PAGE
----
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HOME NRI JOURNAL Information Security Risks and Countermeasures in the Age of Multi-Cloud


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Information Security Risks and Countermeasures in the Age of Multi-Cloud

Satoshi Harada, Security Services Development Department, NRI SecureTechnologies, Ltd.

#Cyber security

Oct. 08, 2019

In recent years, many companies are increasingly using cloud services to support the use of IT in the corporate environment. Using cloud services has become the norm when building a new system, and companies often opt for "multi-cloud", which combines multiple cloud services. Satoshi Harada of NRI SecureTechnologies (NRI Secure) spoke to us about the security risks peculiar to such cloud environments.

Reasons for increased utilization of multi-cloud environments

Many companies are enthusiastically using cloud services because they do not require in-house servers or software, which reduces the burden of operations and management. Moreover, an increasing number of companies have been opting for “multi-cloud”, which allows one to combine various cloud services such as Amazon Web Services, Google Cloud Platform, or Microsoft Azure, with on-premises* environments that run their own servers.

Satoshi Harada of NRI Secure says, "Since each cloud service offers different functions, it is a common practice to select an appropriate combination of these services based on the company’s objectives. This is one of the reasons why multi-cloud environments are being increasingly used."

Another reason behind this trend is that business departments are using cloud services on their own without involving IT departments. Building a system in an on-premises environment requires complex mechanisms such as building servers and handling OS configuration, for which the involvement of the IT department is crucial. However, many cloud services are available with a purpose-built environment and can be used right away. Therefore, business departments can select cloud services as per their requirements.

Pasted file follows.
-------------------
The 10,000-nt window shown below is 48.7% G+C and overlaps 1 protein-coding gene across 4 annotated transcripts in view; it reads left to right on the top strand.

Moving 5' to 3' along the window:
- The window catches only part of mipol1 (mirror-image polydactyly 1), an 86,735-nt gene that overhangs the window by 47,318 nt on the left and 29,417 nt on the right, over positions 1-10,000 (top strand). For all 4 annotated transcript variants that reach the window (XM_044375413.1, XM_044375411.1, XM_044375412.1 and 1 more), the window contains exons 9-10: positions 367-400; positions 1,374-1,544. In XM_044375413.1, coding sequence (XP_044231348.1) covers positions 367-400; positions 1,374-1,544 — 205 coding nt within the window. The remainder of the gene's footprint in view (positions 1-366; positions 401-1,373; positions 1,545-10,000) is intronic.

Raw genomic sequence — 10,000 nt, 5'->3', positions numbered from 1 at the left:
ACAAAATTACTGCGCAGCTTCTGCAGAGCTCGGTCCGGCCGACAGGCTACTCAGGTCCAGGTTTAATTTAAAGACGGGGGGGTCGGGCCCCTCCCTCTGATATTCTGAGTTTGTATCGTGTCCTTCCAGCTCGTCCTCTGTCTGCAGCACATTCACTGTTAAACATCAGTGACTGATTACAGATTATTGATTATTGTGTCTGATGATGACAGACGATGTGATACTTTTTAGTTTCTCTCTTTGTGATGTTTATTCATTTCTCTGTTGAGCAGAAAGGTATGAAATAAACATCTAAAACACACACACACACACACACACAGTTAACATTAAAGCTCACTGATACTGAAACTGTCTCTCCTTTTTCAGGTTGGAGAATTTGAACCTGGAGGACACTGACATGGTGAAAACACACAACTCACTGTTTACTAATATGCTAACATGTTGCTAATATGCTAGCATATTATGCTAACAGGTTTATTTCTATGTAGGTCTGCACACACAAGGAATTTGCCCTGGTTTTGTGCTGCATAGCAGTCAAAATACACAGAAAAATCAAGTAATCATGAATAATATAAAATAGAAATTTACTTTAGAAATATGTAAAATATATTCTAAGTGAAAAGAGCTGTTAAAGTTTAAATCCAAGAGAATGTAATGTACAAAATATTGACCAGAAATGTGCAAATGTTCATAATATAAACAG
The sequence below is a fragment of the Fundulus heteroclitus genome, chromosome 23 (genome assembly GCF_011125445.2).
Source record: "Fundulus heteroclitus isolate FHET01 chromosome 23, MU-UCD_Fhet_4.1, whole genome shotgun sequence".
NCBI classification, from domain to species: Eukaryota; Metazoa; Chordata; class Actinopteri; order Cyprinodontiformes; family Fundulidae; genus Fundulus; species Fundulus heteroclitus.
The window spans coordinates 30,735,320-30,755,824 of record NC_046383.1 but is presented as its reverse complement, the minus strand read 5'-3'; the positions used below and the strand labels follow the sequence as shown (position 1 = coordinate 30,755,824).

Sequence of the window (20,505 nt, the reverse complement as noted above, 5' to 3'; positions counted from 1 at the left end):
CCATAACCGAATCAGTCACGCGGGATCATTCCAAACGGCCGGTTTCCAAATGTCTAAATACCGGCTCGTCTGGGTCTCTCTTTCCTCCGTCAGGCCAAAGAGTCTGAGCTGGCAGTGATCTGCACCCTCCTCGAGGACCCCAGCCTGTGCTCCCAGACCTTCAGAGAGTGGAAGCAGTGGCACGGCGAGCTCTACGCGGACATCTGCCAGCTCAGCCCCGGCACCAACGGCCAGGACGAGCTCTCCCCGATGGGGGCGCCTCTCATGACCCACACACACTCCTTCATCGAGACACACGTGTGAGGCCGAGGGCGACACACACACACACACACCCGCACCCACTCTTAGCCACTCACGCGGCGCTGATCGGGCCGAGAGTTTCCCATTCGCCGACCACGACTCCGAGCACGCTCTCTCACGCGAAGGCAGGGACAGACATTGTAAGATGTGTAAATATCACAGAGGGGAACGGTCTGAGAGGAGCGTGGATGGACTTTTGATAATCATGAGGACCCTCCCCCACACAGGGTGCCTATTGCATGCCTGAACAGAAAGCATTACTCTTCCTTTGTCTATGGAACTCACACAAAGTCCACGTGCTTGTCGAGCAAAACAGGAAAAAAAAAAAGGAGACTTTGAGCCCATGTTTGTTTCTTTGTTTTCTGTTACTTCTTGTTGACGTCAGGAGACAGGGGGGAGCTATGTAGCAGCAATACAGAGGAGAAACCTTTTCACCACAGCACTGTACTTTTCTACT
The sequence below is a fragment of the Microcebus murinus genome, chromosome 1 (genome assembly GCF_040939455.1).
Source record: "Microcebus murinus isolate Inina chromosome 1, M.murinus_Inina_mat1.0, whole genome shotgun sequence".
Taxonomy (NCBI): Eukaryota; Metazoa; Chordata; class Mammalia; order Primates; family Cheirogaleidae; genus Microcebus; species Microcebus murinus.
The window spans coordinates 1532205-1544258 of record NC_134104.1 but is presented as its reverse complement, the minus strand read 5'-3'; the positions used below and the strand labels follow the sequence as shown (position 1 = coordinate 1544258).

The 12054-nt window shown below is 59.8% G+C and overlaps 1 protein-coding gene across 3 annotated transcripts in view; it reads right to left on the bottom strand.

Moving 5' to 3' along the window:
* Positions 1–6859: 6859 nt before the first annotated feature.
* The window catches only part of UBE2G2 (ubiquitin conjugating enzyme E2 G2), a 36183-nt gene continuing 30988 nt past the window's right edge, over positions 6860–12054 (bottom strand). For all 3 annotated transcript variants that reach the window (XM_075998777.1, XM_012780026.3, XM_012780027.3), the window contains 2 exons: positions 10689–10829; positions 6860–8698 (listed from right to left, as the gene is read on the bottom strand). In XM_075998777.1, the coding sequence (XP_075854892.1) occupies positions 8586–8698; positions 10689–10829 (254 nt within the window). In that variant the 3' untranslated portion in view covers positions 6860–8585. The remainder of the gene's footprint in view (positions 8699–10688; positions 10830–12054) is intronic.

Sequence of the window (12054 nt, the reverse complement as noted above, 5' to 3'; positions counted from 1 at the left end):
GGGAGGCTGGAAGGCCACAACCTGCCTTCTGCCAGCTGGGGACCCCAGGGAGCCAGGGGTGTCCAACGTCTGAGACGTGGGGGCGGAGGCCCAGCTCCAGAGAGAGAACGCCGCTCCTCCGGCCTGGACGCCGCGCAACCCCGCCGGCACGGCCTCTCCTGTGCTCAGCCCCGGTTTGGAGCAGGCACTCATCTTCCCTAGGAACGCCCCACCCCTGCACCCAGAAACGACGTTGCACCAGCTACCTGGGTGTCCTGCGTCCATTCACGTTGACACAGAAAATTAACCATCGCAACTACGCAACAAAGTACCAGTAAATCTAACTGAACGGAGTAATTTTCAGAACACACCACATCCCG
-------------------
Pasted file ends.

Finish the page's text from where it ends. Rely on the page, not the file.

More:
Risk of massive information leakage due to improper cloud configuration

Harada points out that there are also information security risks associated with multi-cloud environments.

"Without proper configuration to protect the information, the risk of data leakage and breaches increases. Service providers and users are both responsible for information security. If users don’t implement the information security measures properly, information leakage and other accidents may occur. Moreover, using multiple cloud services or using a cloud service with multiple subscription accounts further increases the complexity of management and verification of configurations."

Harada further explains that cloud services have different information security risks than on-premises environments. For instance, accounts for using cloud services are hijacked, virtual servers are set up in the cloud to be used for cyber-attacks and virtual currency mining, and data stored on the cloud is leaked due to improper configuration. Harada warns that the risk of the latter type of information leakage is particularly high.